“She looked for anyone vaguely resembling Martin’s photo on Schoolbook. Nobody even came close.”
And there you have the two, short sentences that convinced me to buy Ed James’ ‘Ghost in the Machine.”
Like a lot of Kindle owners, many of my ebook purchases are fairly impulsive and this book was no exception. It caught my interest so I bought it. Only later, when I began reading it did I realise that this was a police procedural. And that it was set in Edinburgh, with many of the place names I’d grown used to from reading Ian Rankin’s Inspector Rebus series.
And right there is the one real problem I have with the Ghost in the Machine – I can’t help comparing it to Ian Rankin’s creation, even though Scott Cullen, the young policeman in Ghost in the Machine, is nothing like Inspector Rebus. Or perhaps because he is like the person Rebus might have been in his youth, before disillusionment and alcohol killed his joie de vivre [love of life for those who don’t want to look it up] and turned him into such a complex and compelling character.
Sadly, Scott Cullen is not all that compelling. He is likable, and just as smart as Rebus, but he lacks the depth that makes Rebus someone who tugs at the heart strings. I care about Rebus. I’m not sure I care about Scott Cullen, however as this is book 1 of the series the author may develop Cullen a little more in the later books.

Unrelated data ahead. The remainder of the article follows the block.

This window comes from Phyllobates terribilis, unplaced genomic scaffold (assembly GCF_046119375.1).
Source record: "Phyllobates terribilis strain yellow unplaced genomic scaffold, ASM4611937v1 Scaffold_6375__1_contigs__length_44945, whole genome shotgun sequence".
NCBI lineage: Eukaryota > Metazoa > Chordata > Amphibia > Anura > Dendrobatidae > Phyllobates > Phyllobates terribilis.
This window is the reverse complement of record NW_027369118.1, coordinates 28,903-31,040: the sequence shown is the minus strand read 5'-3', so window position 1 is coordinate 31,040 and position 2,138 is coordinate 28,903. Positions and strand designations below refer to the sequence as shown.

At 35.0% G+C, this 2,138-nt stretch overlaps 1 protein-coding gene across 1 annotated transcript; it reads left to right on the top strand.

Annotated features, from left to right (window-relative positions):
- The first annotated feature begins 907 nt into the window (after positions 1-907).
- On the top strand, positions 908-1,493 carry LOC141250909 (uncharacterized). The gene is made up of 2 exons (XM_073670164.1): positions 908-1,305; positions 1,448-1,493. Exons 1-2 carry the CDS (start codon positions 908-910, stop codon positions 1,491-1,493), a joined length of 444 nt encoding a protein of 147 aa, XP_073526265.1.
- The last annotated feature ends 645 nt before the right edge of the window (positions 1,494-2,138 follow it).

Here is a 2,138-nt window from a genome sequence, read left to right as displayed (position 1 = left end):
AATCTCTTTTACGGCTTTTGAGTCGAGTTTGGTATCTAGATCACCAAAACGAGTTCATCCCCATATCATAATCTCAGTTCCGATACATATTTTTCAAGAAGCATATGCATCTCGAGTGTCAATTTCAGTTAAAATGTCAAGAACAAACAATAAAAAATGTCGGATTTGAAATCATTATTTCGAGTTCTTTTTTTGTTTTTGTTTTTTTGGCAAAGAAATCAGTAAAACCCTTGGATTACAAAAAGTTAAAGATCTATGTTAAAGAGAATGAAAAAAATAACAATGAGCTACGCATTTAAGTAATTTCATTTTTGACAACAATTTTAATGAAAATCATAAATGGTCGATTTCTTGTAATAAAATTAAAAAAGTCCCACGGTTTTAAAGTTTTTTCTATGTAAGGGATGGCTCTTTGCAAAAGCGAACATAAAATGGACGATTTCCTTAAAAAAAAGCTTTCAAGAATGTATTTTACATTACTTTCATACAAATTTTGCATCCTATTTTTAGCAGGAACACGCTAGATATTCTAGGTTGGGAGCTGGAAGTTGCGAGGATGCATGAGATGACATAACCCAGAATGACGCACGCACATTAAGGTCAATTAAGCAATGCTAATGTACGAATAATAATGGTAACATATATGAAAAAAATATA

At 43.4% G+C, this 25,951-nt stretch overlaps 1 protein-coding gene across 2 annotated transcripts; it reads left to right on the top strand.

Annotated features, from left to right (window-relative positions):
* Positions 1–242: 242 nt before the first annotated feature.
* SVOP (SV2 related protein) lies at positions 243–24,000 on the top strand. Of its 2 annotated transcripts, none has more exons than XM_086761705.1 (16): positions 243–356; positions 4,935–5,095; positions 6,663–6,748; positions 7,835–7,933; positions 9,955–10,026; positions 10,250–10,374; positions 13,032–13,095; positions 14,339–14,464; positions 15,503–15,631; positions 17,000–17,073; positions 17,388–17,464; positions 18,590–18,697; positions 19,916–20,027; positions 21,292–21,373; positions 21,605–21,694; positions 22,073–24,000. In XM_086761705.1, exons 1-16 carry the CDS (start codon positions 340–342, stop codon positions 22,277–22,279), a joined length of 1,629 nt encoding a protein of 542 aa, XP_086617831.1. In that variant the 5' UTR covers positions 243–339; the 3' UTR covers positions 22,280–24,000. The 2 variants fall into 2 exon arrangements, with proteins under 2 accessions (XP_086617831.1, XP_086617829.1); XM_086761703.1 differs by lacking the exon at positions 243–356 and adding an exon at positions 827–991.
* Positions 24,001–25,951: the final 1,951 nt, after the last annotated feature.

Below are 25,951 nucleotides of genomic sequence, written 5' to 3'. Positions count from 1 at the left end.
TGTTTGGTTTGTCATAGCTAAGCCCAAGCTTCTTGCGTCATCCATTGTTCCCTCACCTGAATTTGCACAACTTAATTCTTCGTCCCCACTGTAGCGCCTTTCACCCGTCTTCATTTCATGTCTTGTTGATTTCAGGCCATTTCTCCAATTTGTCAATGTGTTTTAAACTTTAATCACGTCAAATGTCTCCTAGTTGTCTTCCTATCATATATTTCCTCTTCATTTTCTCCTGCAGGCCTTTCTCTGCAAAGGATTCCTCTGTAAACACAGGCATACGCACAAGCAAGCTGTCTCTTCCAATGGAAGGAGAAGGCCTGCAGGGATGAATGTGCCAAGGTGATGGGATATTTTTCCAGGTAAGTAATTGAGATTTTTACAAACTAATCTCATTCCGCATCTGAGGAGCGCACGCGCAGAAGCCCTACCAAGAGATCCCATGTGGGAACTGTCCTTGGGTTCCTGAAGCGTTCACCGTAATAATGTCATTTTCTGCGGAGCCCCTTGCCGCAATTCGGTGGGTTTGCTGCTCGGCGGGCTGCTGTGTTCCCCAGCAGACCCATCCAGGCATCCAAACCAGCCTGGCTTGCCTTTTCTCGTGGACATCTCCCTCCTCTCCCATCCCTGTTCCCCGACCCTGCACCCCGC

So, the worst thing I can say about Ghost in the Machine is that it lacks the character development of one of my favourite fictional characters. Everything else, however, is excellent. The plot is tight and kept me guessing right till the end. The background feels authentic, and the cast of supporting characters often seem to be more vivid than the main character himself. The dialogue, too, is good. Every so often the author reproduces an accent in the dialogue, if it is particularly relevant, and I found it was just enough to add flavour without becoming difficult to read. Others may disagree with me on that one, but I loathe flat dialogue where everyone sounds the same.
Now to the big question : did I enjoy Ghost in the Machine?
The answer is a surprising ‘Yes’.
Despite the fact that Ghost in the Machine was written by an indie author, instead of a famous one, did not have the benefit of a professional editor [yes, there are a few typos but only a few], and did not quite have enough character development for my tastes, the story was such a good read that I intend to buy the next book in the series.
I’m also putting Ed James on my Watch List because he is a young author going places. Highly recommended.